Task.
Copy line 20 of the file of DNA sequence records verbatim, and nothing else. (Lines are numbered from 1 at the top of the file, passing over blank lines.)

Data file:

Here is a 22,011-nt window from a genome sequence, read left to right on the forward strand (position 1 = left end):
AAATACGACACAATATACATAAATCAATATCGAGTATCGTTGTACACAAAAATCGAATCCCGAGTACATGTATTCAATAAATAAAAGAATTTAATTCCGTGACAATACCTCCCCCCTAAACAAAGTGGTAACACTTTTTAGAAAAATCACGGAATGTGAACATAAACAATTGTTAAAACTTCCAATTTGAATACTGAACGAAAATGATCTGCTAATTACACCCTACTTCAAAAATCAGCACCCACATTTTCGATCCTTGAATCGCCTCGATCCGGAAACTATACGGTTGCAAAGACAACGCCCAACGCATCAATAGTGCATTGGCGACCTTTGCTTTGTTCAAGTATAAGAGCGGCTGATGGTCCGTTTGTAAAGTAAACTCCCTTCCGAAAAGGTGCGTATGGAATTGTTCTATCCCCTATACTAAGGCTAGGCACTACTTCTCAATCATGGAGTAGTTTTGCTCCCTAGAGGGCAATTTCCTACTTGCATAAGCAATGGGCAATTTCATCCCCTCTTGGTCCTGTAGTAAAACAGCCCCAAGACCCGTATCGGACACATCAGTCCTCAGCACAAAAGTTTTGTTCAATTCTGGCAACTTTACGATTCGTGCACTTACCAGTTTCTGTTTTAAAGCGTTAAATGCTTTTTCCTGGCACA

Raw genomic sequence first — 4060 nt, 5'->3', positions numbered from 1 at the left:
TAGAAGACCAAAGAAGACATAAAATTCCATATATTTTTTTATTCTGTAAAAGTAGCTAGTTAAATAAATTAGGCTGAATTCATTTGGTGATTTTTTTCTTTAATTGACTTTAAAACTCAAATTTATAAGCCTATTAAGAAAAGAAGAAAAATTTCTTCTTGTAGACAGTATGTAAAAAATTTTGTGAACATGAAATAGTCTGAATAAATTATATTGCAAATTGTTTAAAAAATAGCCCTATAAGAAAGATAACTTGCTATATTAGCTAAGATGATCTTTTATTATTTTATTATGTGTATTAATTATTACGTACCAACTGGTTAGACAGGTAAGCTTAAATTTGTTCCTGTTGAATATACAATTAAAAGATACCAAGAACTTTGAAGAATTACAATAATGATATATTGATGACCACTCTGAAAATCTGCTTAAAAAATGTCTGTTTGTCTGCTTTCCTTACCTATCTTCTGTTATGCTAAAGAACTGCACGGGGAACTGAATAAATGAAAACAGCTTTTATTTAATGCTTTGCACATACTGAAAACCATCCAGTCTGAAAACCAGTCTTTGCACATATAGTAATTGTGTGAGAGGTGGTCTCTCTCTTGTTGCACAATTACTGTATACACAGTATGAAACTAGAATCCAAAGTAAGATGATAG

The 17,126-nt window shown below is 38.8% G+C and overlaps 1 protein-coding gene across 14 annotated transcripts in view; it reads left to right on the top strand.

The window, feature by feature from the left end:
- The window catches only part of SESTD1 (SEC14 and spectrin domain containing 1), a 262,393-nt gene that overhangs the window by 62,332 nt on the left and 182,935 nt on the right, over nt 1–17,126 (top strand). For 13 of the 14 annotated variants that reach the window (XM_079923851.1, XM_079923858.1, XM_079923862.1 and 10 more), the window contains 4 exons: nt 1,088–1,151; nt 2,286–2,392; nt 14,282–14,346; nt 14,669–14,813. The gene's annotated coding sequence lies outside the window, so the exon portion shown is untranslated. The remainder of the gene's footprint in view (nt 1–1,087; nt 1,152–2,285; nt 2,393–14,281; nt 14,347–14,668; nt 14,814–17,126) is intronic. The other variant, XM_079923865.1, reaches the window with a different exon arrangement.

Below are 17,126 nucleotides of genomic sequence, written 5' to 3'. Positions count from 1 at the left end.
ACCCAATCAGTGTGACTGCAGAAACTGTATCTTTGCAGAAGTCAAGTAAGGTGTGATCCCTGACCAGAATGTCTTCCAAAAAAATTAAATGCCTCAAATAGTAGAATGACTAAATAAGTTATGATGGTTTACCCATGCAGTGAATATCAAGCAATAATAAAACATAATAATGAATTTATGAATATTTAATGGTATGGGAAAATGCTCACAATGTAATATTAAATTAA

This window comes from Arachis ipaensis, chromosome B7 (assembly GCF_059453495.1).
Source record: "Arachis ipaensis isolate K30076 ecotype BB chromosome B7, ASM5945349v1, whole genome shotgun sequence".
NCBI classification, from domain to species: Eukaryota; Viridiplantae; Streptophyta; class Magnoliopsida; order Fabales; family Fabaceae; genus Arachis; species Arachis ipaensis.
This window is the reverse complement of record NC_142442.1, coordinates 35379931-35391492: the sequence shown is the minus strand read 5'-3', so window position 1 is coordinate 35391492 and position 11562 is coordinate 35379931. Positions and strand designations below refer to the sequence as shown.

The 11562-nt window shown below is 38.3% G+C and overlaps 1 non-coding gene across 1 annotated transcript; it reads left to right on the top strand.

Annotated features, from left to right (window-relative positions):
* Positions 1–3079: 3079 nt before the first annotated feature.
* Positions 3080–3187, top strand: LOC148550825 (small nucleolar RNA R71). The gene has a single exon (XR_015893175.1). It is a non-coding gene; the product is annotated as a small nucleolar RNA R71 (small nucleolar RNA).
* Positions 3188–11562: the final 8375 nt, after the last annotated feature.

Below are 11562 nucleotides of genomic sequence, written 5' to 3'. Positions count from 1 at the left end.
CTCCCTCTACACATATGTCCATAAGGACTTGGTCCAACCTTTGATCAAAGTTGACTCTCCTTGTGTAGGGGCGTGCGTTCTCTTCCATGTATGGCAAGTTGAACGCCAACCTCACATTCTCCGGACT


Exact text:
CTCCCTCTACACATATGTCCATAAGGACTTGGTCCAACCTTTGATCAAAGTTGACTCTCCTTGTGTAGGGGCGTGCGTTCTCTTCCATGTATGGCAAGTTGAACGCCAACCTCACATTCTCCGGACT